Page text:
Red wine in glass goblet on a background of trees.

Bold red wines like Barbaresco and Cotes du Rhone blends are nice for warming up on a cold winter weekend.

Living in the upper Midwest, I don’t think of wine in terms of seasons. If it’s 12 degrees outside and I’m feeling something pink, I’m going to open a rosé.

I might not even chill it.

There’s something to be said, though, for a big, warming red wine when the snow is piled higher than the roof of my car.

For our February tasting, my wine group chose a simple, open-ended theme: winter wines. In looking for the wine equivalent of a fleece blanket and a warm cat, we tasted 10 locally available wines from pinot noir to ruby port.

The pinot we started with, a 2016 Bread and Butter Pinot Noir ($17 at Festival Foods) produced in Napa Valley from California-wide grapes, was exceptionally ripe. Chocolatey and smoky with flavors of dried currant, it reminded me of a merlot.

The 2017 Field Recordings Cabernet Franc ($20 at Square Wine Company) was just the opposite, a little spritzy with cranberry flavors. This felt like more of a warm weather, picnic friendly wine, better with food than the Bread and Butter.

We headed to the Uco Valley in Mendoza for a Rhone-style blend, the 2016 Ver Sacrum ($18 at Square). Full of black fruit and earthy flavors and spice on the end, this one was a little hot for some of us, meaning it felt overly alcoholic. We did decant this one, but it could have used more time to open up.

Italy sent us our next few wines, starting with the 2011 Casone Toscana ($12 at Trader Joe’s), a sangiovese-based blend that qualifies as a Super Tuscan thanks to 20 percent syrah. TJ’s is a great spot to find enjoyable Italian wines but this one was a little off, with folks finding rubbery, musty qualities in this older vintage.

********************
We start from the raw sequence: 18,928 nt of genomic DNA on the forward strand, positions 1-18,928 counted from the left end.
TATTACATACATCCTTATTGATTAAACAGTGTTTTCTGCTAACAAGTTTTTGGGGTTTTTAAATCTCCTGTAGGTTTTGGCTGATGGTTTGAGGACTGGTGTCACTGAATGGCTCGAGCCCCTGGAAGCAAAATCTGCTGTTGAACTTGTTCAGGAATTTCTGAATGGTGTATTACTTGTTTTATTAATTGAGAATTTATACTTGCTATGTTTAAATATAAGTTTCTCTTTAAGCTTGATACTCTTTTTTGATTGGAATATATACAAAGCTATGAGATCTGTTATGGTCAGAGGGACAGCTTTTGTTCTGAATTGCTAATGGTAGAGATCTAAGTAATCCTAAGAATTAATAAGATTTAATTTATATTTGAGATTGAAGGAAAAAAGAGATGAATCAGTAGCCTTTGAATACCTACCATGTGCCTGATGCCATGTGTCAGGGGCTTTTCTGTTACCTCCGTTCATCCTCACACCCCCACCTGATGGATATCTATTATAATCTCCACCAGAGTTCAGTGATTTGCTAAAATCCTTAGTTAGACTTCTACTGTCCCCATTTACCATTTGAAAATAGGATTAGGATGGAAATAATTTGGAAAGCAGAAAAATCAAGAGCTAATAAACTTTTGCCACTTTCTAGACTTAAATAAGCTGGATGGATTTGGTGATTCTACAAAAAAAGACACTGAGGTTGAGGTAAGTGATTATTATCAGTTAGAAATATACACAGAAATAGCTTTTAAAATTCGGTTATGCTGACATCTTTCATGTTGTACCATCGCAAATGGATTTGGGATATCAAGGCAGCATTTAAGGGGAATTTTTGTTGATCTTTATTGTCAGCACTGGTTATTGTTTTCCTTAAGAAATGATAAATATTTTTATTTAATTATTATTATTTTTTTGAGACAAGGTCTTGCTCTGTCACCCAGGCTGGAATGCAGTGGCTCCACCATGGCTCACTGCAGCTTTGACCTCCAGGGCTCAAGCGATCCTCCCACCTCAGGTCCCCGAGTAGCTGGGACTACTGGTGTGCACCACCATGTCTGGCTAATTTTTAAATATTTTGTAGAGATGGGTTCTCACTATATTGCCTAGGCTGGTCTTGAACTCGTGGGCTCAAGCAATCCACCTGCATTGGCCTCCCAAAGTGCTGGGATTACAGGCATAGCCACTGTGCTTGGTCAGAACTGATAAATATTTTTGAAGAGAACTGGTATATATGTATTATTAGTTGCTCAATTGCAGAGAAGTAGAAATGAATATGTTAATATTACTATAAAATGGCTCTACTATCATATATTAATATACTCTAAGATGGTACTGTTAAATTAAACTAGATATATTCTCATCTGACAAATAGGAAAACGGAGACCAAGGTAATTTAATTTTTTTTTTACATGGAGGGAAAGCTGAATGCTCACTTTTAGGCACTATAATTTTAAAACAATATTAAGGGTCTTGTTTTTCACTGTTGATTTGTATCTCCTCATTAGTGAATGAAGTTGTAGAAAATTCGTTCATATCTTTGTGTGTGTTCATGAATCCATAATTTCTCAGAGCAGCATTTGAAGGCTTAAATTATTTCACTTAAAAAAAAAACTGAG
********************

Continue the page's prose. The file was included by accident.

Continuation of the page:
The 2015 Pala Cannonau di Sardegna ($27 at Square) made from grenache was the most food-friendly yet, with dried fruit flavors and a barnyard kind of funk (sounds weird, but I was into it). This was such a savory wine, it seemed made for a meat and cheese board.

We splurged on a 2014 Sottimano Barbaresco ($59) from the Pajorè Vineyards in Neive, in Barbaresco. This one we decanted early. It showed dense, assertive tannins — the kind a friend calls “grippy” — as well as red fruit, some savory qualities and a smooth finish. In my better life, I will drink more barbaresco, preferably with meat braised for a long time.

Back in Argentina, the 2015 Finca Flichman Paisaje de Tupungato ($20 at Total Wine) was made from all malbec, with plummy, velvety flavors and lots of pepper spice. One taster took a sip and announced, “I want a steak. Right now.”

A 2014 merlot from Chateau St. Michelle in Columbia Valley ($16.79 at Sadhana Wine Shop) felt like it was going to stain my teeth, with raisins and plums and a slight harsh edge. One friend called it “a velvet pillow.”

To round out our winter wines, the 2013 Ravenswood Zinfandel ($32 at Woodman’s, past vintage) gave us jammy raspberries and lots of soft red fruit. A nonvintage Warre’s Warrior Porto ($20 at Sadhana) brought us home with just the right balance of sweet, dried fruit and freshness on the end.

$20 for a dessert wine this fresh and tasty? That warms me right up.

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Since 2008, food editor Lindsay Christians has been writing about fine arts and food for The Capital Times. She loves eating at the bar, going to the theater, sparkling wine and good stories. She lives in Madison with two cats and too many cookbooks.